Art Studio and Life #19 featuring artworks and painting

pink rhododendron flower

It is absolutely freezing here today, with a dusting of snow on the distant hills. The weather app says it is 4 degrees feels like -2 degrees.

I used to assume that the ‘feels like’ part was calculated based on wind chill, but one day it was still as here, and the weather was 7 feels like 3. How do they know it feels like 3? Does someone tell them? Perhaps they ring up someone’s granny to ask how she feels every day…

Still, the rhododendron thinks spring is here.

And we have been out partying. My husband and I went to a 70s themed birthday party recently. My beloved looked more 80s than 70s, with a blonde Rod Stewart wig, gold chain and fake arm tattoos. He made quite a stir as we crossed the zebra crossing and walked through a pub to the venue. It was great, really like dating a celeb. We had fun dancing to some quite non-descript music, with a few big 70s hits on repeat. Can you guess which ones?

Yup, YMCA, Saturday Night Fever, and Dancing Queen (Did you guess right?)

Hot date

I’m an Eighties and pop fan myself (and classical music for painting), but music is a touchy subject, so I need to tread warily here. Most of us have music that we love, and some other music that we think is awful. One man’s meat is another man’s poison etc. The problem comes when you are forced to listen to someone else’s meat. I quite liked my Father’s Elvis collection, but unfortunately, he went through several other phases. Pavarotti singing Nessun Dormer, which translated means ‘let no one sleep.’ No Kidding. No one could, unless they were deaf.

That was followed by Irish music. Those people were seriously depressed, and they certainly didn’t keep it to themselves. “…I’ll take you home again Kathleen…” Great idea. And please do it quietly.

Then it was Country and Western. And not the Shania Twain kind either. And he played it on repeat…

Words fail me. Or rather, I am censoring my words.

The Gambler “…know when to walk away, know when to run…”  Now. Start running now.

“To all the girls I’ve loved before…” Oh, please. Shoot me now.

Or Willie Nelson’s “Mamma don’t let your Babies grow up to be Cowboys” Yes, indeed. True that. You said it, not me.

But then, I in turn, forced my Dad to listen to Madonna and Def Leppard, so perhaps it almost evened out.

But not quite, because, unlike me, he had the power of veto and could tell me to “turn that racket off.”

Our eldest carries on the keen family love of music, by writing and recording his own music and is planning on studying Music Production at Uni next year, and, thankfully, this Mamma’s babies ain’t cowboys, so he ain’t writin’ no good ol’ Country and Western.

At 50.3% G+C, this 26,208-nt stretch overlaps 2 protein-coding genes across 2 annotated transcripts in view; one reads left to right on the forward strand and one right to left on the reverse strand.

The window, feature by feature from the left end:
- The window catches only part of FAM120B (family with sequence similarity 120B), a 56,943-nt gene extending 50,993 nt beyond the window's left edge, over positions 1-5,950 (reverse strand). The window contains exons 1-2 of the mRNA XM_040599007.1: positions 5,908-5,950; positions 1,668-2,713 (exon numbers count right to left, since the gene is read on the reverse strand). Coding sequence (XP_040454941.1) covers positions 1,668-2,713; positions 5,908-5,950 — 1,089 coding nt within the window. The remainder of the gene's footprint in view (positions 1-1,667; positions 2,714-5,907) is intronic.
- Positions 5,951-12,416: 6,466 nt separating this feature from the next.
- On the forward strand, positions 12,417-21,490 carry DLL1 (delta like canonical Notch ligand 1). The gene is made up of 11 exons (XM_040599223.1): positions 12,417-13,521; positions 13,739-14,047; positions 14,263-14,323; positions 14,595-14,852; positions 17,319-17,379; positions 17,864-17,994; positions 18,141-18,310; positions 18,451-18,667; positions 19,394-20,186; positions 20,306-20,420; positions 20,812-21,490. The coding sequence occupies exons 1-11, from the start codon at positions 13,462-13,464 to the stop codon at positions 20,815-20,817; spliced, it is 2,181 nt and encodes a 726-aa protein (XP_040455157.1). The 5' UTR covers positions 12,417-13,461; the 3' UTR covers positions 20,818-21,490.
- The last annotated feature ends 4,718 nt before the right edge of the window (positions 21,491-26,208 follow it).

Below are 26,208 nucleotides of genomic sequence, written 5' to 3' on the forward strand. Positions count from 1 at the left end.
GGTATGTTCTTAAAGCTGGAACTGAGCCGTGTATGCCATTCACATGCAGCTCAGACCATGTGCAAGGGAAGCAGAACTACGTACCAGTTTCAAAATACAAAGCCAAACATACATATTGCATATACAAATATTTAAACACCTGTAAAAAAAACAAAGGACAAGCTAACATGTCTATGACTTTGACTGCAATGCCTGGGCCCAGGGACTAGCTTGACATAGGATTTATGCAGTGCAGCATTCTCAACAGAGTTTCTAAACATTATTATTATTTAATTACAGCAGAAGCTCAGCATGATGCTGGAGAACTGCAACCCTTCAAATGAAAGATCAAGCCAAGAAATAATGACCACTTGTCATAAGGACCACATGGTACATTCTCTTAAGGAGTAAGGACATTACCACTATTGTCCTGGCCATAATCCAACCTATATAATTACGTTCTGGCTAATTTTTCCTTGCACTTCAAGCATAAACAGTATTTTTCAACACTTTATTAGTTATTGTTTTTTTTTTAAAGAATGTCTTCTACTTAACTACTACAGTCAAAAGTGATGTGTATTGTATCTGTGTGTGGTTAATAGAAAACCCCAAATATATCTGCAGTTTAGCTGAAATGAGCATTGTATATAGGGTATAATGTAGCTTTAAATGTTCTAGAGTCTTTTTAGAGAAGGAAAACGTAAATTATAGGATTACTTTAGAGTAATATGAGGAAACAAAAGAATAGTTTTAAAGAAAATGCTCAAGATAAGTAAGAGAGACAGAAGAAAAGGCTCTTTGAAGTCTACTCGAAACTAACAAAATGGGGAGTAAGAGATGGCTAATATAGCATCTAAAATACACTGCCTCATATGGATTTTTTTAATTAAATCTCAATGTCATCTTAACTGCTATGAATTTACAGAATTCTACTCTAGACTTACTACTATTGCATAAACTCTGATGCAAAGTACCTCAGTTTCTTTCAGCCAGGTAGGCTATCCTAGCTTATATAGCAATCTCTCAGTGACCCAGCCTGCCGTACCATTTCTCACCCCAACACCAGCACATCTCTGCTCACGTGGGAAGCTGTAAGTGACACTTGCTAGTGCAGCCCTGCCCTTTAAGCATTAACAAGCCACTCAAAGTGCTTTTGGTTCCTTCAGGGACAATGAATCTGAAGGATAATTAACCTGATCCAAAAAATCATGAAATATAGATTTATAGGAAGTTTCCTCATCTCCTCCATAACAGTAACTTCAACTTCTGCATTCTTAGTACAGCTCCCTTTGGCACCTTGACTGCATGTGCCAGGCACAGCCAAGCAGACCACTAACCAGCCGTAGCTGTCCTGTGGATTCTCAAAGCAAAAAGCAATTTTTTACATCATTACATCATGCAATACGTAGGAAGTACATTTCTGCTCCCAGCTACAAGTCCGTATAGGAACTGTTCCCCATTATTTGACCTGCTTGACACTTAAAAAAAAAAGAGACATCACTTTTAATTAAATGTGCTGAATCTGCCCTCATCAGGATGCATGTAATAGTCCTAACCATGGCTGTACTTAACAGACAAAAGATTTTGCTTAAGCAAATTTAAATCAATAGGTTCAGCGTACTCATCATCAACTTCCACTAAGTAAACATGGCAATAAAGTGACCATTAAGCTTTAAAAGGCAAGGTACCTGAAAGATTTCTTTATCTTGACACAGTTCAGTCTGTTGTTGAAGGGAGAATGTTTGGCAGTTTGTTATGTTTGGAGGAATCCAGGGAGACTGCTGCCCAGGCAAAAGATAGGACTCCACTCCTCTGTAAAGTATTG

Now, for your delectation, some studio snapshots:

block in underpainting
  1. Change your mind about where you want the slice of lime to go
  2. Paint over the underpainting, and paint the rind using a rough brush to create texture
how to paint a slice of lime

3. Figure out where the segments will be. Note to self, they are symmetrical in number, but not necessarily the same size

4. Block in the fruit cells with many stokes of different colour

5. Glaze over it with a transparent layer with a hint of white, and add highlights

6. Drink more coffee (and water, if you are still being good)

7. Clean your brushes, or you will be sorry

So dear friends, this weekend may you keep warm (if you are in the Southern hemisphere), or plunge your body into some water (if you are in the Northern hemisphere)! May you listen to the music of your choice! And may you DANCE!

XX Barbie

classical art meme


  1. Jean Rhoades

    Oooo, my mouth is watering with the juiciness of the lime!
    I’m interested to know why you glaze over the painting with a transparent layer, containing a hint of white. Does it give the paint an added lift?

    • Barbara Podmore

      Great question Jean. The glaze was to mute vivid strokes of colour, because there are so many layers of semi-transparent cells in citrus that they kind of blend in together. I only use glazes to blend or unify colour, so I don’t use them often. Some artists just paint transparent layers – watercolour paint works like that, which is why I think it is the hardest medium!

  2. Laurie Thompson

    Barbie – you are hysterical!! I love love love your sense of humour!
    And your painting! Giving me some great lessons there Girl!
    Wish you were closer so I could come to paint with you and learn – and have a delicious catch- up!
    Stay warm!!
    Love me

    • Barbara Podmore

      Glad you find them funny and helpful, honey! Result! Yes, I would love to visit your beautiful home and garden and paint together – like when you taught me fabric painting. Someday…

  3. Sam